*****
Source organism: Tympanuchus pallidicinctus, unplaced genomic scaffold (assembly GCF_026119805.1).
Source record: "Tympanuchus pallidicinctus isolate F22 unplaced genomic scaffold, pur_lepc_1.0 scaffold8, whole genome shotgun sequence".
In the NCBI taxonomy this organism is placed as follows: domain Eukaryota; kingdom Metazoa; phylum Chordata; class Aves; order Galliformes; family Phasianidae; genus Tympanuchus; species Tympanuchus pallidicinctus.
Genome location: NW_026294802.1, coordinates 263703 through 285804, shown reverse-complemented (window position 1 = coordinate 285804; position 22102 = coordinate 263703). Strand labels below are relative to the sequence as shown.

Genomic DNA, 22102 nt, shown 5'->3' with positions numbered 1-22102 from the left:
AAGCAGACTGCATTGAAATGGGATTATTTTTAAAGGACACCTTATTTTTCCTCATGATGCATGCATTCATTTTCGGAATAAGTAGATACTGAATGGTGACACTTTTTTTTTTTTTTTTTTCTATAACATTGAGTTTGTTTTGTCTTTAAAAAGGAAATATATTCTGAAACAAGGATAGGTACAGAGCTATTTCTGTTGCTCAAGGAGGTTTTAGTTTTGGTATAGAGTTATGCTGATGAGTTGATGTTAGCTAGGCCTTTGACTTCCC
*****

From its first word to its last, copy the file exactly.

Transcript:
Source organism: Tympanuchus pallidicinctus, unplaced genomic scaffold (assembly GCF_026119805.1).
Source record: "Tympanuchus pallidicinctus isolate F22 unplaced genomic scaffold, pur_lepc_1.0 scaffold8, whole genome shotgun sequence".
In the NCBI taxonomy this organism is placed as follows: domain Eukaryota; kingdom Metazoa; phylum Chordata; class Aves; order Galliformes; family Phasianidae; genus Tympanuchus; species Tympanuchus pallidicinctus.
Genome location: NW_026294802.1, coordinates 263703 through 285804, shown reverse-complemented (window position 1 = coordinate 285804; position 22102 = coordinate 263703). Strand labels below are relative to the sequence as shown.

Genomic DNA, 22102 nt, shown 5'->3' with positions numbered 1-22102 from the left:
AAGCAGACTGCATTGAAATGGGATTATTTTTAAAGGACACCTTATTTTTCCTCATGATGCATGCATTCATTTTCGGAATAAGTAGATACTGAATGGTGACACTTTTTTTTTTTTTTTTTTCTATAACATTGAGTTTGTTTTGTCTTTAAAAAGGAAATATATTCTGAAACAAGGATAGGTACAGAGCTATTTCTGTTGCTCAAGGAGGTTTTAGTTTTGGTATAGAGTTATGCTGATGAGTTGATGTTAGCTAGGCCTTTGACTTCCC